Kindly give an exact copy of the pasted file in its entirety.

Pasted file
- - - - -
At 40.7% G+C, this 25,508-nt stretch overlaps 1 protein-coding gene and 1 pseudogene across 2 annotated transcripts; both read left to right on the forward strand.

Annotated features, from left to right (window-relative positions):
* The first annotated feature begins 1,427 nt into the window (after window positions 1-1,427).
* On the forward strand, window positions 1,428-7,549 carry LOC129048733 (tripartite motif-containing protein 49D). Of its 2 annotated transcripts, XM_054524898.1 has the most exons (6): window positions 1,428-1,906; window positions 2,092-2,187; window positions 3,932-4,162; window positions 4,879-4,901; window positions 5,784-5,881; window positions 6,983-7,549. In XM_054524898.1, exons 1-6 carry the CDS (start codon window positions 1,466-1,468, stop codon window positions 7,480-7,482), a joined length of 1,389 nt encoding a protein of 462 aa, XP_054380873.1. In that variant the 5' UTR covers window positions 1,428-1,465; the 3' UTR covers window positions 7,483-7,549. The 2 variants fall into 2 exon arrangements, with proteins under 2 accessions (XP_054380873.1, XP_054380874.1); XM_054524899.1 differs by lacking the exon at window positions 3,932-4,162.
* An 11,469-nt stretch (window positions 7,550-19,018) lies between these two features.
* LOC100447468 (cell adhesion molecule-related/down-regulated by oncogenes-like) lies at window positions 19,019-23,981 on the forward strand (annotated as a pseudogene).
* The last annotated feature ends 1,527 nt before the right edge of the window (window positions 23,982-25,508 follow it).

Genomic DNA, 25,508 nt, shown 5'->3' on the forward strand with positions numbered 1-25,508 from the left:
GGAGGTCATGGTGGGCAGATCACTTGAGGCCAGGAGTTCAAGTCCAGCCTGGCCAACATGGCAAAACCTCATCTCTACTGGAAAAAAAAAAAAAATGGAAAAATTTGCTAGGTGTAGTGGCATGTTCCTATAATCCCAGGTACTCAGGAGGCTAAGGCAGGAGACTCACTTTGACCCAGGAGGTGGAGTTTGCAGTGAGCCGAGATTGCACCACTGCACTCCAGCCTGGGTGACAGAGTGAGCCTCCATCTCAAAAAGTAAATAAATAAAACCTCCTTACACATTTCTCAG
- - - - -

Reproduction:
At 40.7% G+C, this 25,508-nt stretch overlaps 1 protein-coding gene and 1 pseudogene across 2 annotated transcripts; both read left to right on the forward strand.

Annotated features, from left to right (window-relative positions):
* The first annotated feature begins 1,427 nt into the window (after window positions 1-1,427).
* On the forward strand, window positions 1,428-7,549 carry LOC129048733 (tripartite motif-containing protein 49D). Of its 2 annotated transcripts, XM_054524898.1 has the most exons (6): window positions 1,428-1,906; window positions 2,092-2,187; window positions 3,932-4,162; window positions 4,879-4,901; window positions 5,784-5,881; window positions 6,983-7,549. In XM_054524898.1, exons 1-6 carry the CDS (start codon window positions 1,466-1,468, stop codon window positions 7,480-7,482), a joined length of 1,389 nt encoding a protein of 462 aa, XP_054380873.1. In that variant the 5' UTR covers window positions 1,428-1,465; the 3' UTR covers window positions 7,483-7,549. The 2 variants fall into 2 exon arrangements, with proteins under 2 accessions (XP_054380873.1, XP_054380874.1); XM_054524899.1 differs by lacking the exon at window positions 3,932-4,162.
* An 11,469-nt stretch (window positions 7,550-19,018) lies between these two features.
* LOC100447468 (cell adhesion molecule-related/down-regulated by oncogenes-like) lies at window positions 19,019-23,981 on the forward strand (annotated as a pseudogene).
* The last annotated feature ends 1,527 nt before the right edge of the window (window positions 23,982-25,508 follow it).

Genomic DNA, 25,508 nt, shown 5'->3' on the forward strand with positions numbered 1-25,508 from the left:
GGAGGTCATGGTGGGCAGATCACTTGAGGCCAGGAGTTCAAGTCCAGCCTGGCCAACATGGCAAAACCTCATCTCTACTGGAAAAAAAAAAAAAATGGAAAAATTTGCTAGGTGTAGTGGCATGTTCCTATAATCCCAGGTACTCAGGAGGCTAAGGCAGGAGACTCACTTTGACCCAGGAGGTGGAGTTTGCAGTGAGCCGAGATTGCACCACTGCACTCCAGCCTGGGTGACAGAGTGAGCCTCCATCTCAAAAAGTAAATAAATAAAACCTCCTTACACATTTCTCAG